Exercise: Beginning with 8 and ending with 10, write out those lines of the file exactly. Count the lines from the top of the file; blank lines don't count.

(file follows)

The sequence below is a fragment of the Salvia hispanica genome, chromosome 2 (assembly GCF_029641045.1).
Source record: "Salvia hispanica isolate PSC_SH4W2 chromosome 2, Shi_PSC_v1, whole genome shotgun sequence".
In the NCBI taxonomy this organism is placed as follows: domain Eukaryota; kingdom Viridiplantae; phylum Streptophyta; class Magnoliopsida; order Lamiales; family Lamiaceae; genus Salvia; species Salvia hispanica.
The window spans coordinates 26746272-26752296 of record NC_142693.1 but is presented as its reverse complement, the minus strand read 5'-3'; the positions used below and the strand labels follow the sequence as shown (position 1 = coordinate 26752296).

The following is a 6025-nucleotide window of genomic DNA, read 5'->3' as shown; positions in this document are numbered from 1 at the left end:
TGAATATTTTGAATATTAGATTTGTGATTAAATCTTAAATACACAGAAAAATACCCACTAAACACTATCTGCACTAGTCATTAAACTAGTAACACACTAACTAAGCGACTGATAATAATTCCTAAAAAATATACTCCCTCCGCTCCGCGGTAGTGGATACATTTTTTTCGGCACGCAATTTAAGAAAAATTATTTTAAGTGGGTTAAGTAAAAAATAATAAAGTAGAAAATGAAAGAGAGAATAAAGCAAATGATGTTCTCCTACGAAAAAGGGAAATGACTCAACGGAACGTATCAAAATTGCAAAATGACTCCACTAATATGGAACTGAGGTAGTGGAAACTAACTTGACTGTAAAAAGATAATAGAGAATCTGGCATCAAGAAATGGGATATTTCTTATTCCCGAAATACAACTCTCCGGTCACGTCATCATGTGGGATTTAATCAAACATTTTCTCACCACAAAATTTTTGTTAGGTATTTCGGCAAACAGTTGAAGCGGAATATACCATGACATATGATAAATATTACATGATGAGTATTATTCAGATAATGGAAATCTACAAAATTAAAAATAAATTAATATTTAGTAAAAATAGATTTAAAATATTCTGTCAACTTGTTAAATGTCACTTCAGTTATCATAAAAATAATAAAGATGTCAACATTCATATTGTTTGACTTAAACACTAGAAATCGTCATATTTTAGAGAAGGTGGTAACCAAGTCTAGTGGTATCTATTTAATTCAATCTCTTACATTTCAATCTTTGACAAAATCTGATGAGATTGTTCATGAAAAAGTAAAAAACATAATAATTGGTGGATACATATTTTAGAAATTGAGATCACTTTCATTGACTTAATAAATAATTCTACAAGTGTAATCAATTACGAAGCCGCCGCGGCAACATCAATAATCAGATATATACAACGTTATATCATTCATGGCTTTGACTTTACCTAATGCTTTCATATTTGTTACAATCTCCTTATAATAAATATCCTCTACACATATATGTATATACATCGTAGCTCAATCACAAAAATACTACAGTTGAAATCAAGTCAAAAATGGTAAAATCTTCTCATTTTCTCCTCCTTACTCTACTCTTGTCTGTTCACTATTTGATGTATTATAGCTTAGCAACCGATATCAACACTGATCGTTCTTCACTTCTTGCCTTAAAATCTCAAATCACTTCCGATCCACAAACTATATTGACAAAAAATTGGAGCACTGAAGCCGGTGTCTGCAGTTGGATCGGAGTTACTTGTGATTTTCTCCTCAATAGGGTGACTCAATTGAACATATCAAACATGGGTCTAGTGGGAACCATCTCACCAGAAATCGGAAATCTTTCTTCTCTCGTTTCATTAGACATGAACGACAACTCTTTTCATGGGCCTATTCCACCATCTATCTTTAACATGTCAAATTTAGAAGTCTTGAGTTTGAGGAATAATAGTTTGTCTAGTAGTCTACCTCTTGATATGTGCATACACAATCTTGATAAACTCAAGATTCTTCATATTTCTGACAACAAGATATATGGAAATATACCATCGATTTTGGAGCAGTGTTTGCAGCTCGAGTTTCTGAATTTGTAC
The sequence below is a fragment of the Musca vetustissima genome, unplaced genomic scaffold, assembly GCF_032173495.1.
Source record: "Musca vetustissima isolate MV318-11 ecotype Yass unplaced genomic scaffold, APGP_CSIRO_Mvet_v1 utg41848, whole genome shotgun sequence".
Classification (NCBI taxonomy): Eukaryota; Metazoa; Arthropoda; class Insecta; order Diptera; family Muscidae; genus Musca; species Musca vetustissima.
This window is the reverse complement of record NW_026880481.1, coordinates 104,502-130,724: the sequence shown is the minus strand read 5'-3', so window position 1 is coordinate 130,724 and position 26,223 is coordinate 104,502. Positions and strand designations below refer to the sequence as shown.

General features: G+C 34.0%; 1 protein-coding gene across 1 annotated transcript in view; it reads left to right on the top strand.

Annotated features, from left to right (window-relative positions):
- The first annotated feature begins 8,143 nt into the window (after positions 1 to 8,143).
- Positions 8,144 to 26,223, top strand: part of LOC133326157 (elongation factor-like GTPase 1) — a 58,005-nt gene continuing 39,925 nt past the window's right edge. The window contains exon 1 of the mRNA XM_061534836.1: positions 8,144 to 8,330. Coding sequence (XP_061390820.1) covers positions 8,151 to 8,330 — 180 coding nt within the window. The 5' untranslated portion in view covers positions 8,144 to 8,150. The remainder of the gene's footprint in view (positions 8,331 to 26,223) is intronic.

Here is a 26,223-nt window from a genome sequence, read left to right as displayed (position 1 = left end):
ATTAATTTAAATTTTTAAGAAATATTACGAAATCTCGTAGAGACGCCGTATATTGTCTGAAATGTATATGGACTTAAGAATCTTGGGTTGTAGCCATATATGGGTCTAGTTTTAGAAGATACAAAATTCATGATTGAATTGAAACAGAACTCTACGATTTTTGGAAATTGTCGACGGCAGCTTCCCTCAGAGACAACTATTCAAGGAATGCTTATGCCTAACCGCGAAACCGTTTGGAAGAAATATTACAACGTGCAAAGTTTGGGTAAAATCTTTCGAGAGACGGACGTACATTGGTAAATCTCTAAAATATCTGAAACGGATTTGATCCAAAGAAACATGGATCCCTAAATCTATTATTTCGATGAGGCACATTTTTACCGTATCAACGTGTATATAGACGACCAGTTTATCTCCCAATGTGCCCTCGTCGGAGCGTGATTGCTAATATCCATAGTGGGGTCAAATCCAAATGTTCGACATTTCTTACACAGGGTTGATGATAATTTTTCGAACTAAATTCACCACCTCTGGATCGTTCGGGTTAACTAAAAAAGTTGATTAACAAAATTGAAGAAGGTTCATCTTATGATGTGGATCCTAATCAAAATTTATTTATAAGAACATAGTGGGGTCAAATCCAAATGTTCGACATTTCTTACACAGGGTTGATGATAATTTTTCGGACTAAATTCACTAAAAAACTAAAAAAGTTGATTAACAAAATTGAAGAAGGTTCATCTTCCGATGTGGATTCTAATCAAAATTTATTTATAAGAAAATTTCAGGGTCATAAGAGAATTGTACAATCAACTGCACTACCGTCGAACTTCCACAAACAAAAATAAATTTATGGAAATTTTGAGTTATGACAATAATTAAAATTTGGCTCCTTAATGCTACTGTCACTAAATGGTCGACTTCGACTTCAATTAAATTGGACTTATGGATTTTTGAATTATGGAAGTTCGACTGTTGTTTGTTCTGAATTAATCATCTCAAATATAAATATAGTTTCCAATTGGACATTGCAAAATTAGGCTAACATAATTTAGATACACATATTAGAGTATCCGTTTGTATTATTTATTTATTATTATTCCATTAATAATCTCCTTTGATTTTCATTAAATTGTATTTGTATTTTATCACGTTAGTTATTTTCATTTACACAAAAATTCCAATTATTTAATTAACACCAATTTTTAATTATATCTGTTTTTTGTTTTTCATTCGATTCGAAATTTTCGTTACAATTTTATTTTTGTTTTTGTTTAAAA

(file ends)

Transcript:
Source record: "Musca vetustissima isolate MV318-11 ecotype Yass unplaced genomic scaffold, APGP_CSIRO_Mvet_v1 utg41848, whole genome shotgun sequence".
Classification (NCBI taxonomy): Eukaryota; Metazoa; Arthropoda; class Insecta; order Diptera; family Muscidae; genus Musca; species Musca vetustissima.
This window is the reverse complement of record NW_026880481.1, coordinates 104,502-130,724: the sequence shown is the minus strand read 5'-3', so window position 1 is coordinate 130,724 and position 26,223 is coordinate 104,502. Positions and strand designations below refer to the sequence as shown.